Angel investment plummets
Figures due out in a few weeks from the Government's Venture Investment Fund will show angel investment fell about 40 per cent in the year to the end of June, newly-appointed Angel Association chairman Ray Thomson says.
In the previous year, $41.5 million was invested in 90 separate deals.
The association is responding by raising its own profile in effort to more than triple the number of known angels, those belonging to networking groups, from 300 to 1000 within five years.
Thomson attributed the drop in activity to caution in the wake of overseas economic uncertainty, particularly in Europe, and the fact many angels were concentrating on nurturing firms in which they had already invested.
''We are finding we need a bit more firepower with some deals. We need to encourage more of the higher-net-worth people in New Zealand to help 'NZ Inc','' he said.
Association chief executive Suse Reynolds said it would hold an ''investment showcase'' at its next annual summit in Wellington in November at which 15 early-stage companies will pitch for investment from wealthy angels.
The event would be staged at Te Wharewaka ''within sight of the stock exchange''.
The association hated the analogy with ''the massively oversimplified'' Dragon's Den television show, but that would be gist of it, she said.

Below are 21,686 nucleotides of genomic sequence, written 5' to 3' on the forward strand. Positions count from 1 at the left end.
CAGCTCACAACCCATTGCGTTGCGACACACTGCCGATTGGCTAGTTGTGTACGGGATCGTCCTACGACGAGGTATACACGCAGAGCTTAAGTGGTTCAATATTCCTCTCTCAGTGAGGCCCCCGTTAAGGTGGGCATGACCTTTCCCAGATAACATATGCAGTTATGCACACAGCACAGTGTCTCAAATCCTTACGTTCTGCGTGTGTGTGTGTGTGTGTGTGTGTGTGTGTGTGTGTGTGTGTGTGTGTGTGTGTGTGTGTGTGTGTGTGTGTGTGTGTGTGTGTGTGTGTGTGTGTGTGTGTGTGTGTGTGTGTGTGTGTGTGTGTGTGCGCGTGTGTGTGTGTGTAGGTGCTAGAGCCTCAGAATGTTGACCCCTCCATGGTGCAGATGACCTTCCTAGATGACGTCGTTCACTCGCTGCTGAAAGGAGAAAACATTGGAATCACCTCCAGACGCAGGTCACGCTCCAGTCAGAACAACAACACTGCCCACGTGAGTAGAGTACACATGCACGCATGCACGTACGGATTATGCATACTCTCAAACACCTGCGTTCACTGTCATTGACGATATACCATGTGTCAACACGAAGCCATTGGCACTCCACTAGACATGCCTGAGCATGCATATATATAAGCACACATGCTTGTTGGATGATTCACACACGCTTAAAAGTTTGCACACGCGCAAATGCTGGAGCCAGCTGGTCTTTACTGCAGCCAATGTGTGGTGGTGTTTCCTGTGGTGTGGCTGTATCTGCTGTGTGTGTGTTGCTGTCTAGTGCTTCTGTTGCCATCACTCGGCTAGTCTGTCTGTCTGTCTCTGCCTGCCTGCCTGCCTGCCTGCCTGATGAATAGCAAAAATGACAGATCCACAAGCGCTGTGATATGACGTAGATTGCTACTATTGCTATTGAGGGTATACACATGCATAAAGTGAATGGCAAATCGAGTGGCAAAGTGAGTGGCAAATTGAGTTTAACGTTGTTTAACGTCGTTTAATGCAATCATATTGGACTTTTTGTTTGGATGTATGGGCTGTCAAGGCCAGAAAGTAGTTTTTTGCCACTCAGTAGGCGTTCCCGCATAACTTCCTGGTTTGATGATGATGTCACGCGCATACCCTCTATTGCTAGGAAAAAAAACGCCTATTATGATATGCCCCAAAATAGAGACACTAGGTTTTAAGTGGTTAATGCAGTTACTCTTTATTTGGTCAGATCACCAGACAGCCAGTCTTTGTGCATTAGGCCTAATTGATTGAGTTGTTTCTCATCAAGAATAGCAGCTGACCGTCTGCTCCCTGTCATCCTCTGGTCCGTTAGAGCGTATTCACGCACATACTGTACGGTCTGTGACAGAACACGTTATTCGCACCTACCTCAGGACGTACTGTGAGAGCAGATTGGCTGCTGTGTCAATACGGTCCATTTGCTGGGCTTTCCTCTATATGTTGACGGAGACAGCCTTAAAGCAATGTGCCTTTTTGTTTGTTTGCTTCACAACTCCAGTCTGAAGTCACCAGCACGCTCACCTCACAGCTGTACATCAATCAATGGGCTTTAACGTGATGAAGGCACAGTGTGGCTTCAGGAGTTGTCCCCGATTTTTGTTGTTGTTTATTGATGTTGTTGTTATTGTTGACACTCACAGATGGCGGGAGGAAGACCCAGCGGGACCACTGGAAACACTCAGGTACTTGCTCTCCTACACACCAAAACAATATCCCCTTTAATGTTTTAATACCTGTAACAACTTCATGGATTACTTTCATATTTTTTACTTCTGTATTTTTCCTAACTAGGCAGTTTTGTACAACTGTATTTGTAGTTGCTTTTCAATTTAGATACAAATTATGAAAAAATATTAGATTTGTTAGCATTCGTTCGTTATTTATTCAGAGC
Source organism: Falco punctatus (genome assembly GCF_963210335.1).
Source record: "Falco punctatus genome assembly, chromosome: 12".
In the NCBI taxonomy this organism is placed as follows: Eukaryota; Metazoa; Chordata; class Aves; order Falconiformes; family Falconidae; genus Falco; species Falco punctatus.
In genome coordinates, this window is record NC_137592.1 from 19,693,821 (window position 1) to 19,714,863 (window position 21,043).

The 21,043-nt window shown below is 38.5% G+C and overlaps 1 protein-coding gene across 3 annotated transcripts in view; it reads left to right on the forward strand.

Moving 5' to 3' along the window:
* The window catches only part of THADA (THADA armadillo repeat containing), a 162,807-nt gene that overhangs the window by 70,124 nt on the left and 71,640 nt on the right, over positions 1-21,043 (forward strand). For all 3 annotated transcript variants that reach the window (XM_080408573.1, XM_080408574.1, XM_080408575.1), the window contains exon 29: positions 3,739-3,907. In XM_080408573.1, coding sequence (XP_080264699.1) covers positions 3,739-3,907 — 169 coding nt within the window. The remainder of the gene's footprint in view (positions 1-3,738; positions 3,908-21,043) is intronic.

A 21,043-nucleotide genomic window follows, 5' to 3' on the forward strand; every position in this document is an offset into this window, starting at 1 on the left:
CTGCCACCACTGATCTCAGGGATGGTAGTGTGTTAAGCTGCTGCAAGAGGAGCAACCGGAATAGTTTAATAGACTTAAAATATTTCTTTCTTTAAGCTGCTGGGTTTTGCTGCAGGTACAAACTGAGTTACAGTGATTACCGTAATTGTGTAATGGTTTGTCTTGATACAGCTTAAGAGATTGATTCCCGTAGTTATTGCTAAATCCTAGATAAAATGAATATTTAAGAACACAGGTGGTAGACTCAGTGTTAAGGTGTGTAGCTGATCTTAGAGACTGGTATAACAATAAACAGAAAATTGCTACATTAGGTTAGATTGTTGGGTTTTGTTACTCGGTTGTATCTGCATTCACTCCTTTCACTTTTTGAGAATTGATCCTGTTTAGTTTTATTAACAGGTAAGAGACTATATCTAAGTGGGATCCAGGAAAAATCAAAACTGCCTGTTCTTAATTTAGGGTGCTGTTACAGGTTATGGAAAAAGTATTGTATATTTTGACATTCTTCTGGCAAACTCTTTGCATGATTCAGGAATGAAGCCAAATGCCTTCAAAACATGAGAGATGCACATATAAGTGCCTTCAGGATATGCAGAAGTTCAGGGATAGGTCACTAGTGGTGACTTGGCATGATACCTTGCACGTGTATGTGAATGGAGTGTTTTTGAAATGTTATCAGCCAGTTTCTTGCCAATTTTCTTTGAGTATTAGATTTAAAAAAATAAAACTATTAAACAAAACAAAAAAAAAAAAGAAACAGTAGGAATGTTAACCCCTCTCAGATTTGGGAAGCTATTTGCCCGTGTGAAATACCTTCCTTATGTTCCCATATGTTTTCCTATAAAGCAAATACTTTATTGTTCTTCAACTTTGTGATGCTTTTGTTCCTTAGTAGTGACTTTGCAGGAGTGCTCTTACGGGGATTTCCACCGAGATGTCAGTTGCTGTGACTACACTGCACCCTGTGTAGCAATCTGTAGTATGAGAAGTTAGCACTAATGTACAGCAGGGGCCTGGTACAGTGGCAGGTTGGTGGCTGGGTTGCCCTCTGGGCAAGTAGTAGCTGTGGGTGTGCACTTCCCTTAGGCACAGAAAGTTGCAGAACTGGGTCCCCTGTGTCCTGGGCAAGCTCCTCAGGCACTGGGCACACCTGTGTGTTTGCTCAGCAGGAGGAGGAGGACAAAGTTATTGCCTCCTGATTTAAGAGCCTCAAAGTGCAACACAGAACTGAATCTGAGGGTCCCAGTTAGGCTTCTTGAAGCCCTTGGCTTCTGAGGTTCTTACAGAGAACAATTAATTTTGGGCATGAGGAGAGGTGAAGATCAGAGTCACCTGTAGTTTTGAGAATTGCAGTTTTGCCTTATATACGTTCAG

Thomson said one of the issues to be canvassed at the summit would be the advantages of start-up founders offering angels preference shares or convertible notes that got paid out before their own ''sweat equity'' when companies were sold.
That could help angels get their money back from the ''four out of 10'' investments that neither failed nor took off, he said.
''In the scenario where everything is lost or it is a spectacular success, it doesn't make any difference, but where you roughly get your money back, it can make a big difference.''
The advantage to entrepreneurs of offering such equity was that angels might then be more willing to live with entrepreneurs' optimistic valuations of their companies.
There was no point recruiting more angels if there weren't "good quality deals'', Thomson said.
''We need to work more closely with the government sector to get intellectual property developed by universities and Crown research institutes into this space.''